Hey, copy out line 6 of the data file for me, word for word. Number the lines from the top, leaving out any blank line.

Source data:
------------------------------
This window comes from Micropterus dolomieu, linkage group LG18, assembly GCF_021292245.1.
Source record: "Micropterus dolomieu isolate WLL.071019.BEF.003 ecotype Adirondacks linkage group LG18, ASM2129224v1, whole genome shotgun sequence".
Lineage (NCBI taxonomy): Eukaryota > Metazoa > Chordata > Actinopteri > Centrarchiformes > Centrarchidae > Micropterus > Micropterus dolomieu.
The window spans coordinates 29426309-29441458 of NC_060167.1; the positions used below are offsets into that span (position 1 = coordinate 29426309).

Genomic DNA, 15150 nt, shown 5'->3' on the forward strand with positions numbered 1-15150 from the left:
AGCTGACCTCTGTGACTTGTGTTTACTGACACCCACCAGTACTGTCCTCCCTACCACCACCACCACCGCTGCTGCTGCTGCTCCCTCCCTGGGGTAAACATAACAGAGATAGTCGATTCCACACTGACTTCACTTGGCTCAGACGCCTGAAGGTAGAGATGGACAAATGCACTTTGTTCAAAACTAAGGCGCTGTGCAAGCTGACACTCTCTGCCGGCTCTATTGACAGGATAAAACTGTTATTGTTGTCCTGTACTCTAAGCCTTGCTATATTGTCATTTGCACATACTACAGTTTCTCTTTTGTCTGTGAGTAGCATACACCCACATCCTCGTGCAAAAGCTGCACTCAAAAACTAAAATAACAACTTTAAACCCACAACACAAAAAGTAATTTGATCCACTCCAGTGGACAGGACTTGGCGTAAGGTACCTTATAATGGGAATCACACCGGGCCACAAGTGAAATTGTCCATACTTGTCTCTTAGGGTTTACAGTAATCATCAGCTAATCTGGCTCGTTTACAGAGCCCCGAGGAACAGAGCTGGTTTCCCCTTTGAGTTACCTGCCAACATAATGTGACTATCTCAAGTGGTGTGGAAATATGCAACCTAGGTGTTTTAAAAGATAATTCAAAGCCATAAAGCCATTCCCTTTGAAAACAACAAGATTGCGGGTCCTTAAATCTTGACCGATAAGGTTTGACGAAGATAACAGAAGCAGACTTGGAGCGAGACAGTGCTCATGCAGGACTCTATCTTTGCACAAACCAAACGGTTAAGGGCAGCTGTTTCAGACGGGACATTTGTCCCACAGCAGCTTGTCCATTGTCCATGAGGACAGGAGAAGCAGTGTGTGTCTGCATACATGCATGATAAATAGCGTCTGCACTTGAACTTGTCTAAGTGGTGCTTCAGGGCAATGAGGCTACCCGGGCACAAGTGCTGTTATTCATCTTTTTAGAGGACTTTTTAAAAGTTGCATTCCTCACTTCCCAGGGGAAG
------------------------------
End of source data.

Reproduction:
AGCTGACCTCTGTGACTTGTGTTTACTGACACCCACCAGTACTGTCCTCCCTACCACCACCACCACCGCTGCTGCTGCTGCTCCCTCCCTGGGGTAAACATAACAGAGATAGTCGATTCCACACTGACTTCACTTGGCTCAGACGCCTGAAGGTAGAGATGGACAAATGCACTTTGTTCAAAACTAAGGCGCTGTGCAAGCTGACACTCTCTGCCGGCTCTATTGACAGGATAAAACTGTTATTGTTGTCCTGTACTCTAAGCCTTGCTATATTGTCATTTGCACATACTACAGTTTCTCTTTTGTCTGTGAGTAGCATACACCCACATCCTCGTGCAAAAGCTGCACTCAAAAACTAAAATAACAACTTTAAACCCACAACACAAAAAGTAATTTGATCCACTCCAGTGGACAGGACTTGGCGTAAGGTACCTTATAATGGGAATCACACCGGGCCACAAGTGAAATTGTCCATACTTGTCTCTTAGGGTTTACAGTAATCATCAGCTAATCTGGCTCGTTTACAGAGCCCCGAGGAACAGAGCTGGTTTCCCCTTTGAGTTACCTGCCAACATAATGTGACTATCTCAAGTGGTGTGGAAATATGCAACCTAGGTGTTTTAAAAGATAATTCAAAGCCATAAAGCCATTCCCTTTGAAAACAACAAGATTGCGGGTCCTTAAATCTTGACCGATAAGGTTTGACGAAGATAACAGAAGCAGACTTGGAGCGAGACAGTGCTCATGCAGGACTCTATCTTTGCACAAACCAAACGGTTAAGGGCAGCTGTTTCAGACGGGACATTTGTCCCACAGCAGCTTGTCCATTGTCCATGAGGACAGGAGAAGCAGTGTGTGTCTGCATACATGCATGATAAATAGCGTCTGCACTTGAACTTGTCTAAGTGGTGCTTCAGGGCAATGAGGCTACCCGGGCACAAGTGCTGTTATTCATCTTTTTAGAGGACTTTTTAAAAGTTGCATTCCTCACTTCCCAGGGGAAG